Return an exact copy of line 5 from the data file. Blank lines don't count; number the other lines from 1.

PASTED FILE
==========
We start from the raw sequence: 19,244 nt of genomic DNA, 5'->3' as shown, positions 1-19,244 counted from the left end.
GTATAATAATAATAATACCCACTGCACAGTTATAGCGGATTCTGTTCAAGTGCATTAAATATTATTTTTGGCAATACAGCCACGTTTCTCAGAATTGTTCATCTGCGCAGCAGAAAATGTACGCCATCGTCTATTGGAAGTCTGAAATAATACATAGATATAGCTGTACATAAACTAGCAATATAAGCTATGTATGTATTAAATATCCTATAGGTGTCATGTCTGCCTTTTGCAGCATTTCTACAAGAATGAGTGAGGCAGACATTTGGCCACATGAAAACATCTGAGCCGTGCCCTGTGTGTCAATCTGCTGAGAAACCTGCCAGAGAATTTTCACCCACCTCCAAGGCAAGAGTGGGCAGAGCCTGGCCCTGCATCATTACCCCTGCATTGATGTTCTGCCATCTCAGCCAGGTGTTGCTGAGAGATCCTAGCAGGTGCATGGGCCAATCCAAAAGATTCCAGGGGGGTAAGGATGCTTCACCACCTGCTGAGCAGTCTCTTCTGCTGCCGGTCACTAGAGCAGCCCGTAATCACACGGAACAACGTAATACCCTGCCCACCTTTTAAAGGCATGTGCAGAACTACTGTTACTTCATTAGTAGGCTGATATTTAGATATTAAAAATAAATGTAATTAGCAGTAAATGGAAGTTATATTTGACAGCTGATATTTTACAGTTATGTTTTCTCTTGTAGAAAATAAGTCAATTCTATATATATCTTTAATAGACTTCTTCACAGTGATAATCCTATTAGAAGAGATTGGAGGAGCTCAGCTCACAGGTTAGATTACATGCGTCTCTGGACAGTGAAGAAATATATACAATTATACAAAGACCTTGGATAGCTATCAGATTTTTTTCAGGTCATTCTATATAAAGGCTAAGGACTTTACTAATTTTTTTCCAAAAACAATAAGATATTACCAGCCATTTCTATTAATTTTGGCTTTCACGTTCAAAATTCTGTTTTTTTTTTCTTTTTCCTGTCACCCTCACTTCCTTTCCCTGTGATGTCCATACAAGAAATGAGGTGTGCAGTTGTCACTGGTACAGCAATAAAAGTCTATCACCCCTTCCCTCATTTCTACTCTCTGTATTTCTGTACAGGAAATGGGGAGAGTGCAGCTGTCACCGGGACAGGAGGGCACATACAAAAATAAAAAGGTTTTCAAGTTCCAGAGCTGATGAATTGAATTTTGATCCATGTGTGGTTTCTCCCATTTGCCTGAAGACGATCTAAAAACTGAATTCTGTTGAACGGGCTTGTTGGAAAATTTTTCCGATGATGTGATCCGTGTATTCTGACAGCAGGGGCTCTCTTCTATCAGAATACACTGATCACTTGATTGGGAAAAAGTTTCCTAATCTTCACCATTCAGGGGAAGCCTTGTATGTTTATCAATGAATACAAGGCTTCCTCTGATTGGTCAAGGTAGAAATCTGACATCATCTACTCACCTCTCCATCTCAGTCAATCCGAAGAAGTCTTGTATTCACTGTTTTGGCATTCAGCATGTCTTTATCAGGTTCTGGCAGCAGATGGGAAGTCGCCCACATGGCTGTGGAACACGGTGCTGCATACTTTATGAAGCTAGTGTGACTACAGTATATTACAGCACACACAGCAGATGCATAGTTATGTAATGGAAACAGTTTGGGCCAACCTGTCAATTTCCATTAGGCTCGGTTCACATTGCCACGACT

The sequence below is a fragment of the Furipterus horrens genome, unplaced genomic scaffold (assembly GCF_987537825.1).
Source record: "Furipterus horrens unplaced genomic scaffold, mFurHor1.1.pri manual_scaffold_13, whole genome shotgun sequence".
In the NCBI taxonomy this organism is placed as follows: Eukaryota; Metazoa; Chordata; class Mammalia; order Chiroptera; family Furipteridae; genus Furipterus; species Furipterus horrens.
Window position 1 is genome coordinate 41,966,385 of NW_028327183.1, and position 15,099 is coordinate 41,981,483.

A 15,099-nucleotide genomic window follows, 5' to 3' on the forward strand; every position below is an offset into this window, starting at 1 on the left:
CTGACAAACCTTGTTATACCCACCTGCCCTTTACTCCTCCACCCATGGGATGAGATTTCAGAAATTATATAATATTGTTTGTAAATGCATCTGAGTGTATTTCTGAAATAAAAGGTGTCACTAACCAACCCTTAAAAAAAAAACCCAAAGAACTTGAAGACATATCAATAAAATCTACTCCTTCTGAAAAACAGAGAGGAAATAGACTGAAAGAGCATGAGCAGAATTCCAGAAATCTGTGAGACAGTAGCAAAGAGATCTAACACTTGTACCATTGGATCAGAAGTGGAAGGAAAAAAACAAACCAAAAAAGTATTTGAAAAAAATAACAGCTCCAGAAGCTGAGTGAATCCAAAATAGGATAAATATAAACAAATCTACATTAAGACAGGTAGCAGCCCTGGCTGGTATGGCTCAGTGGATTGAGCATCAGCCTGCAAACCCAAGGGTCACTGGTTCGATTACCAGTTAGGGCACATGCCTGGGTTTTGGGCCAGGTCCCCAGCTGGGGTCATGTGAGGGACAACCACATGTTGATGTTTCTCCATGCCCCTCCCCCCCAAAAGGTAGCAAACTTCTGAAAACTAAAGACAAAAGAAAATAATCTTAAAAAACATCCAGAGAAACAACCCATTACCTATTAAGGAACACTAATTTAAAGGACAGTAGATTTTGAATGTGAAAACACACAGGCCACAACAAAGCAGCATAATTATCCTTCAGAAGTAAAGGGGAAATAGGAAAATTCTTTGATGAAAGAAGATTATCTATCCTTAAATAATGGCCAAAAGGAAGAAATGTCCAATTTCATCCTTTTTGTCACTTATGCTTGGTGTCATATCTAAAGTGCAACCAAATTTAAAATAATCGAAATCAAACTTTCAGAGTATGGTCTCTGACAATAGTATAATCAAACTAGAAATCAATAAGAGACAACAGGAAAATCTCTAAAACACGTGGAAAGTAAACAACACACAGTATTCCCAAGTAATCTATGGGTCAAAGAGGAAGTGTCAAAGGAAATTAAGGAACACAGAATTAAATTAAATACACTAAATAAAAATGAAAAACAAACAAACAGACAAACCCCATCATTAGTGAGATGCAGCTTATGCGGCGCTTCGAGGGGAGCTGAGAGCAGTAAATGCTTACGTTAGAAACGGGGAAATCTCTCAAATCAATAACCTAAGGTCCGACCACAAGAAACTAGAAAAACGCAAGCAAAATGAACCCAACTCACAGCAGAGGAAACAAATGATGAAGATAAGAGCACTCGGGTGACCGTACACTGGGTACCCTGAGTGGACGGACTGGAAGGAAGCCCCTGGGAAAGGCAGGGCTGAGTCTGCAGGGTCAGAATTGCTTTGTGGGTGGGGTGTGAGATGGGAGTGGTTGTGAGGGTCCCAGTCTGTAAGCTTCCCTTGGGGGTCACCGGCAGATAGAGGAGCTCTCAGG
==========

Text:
In the NCBI taxonomy this organism is placed as follows: Eukaryota; Metazoa; Chordata; class Mammalia; order Chiroptera; family Furipteridae; genus Furipterus; species Furipterus horrens.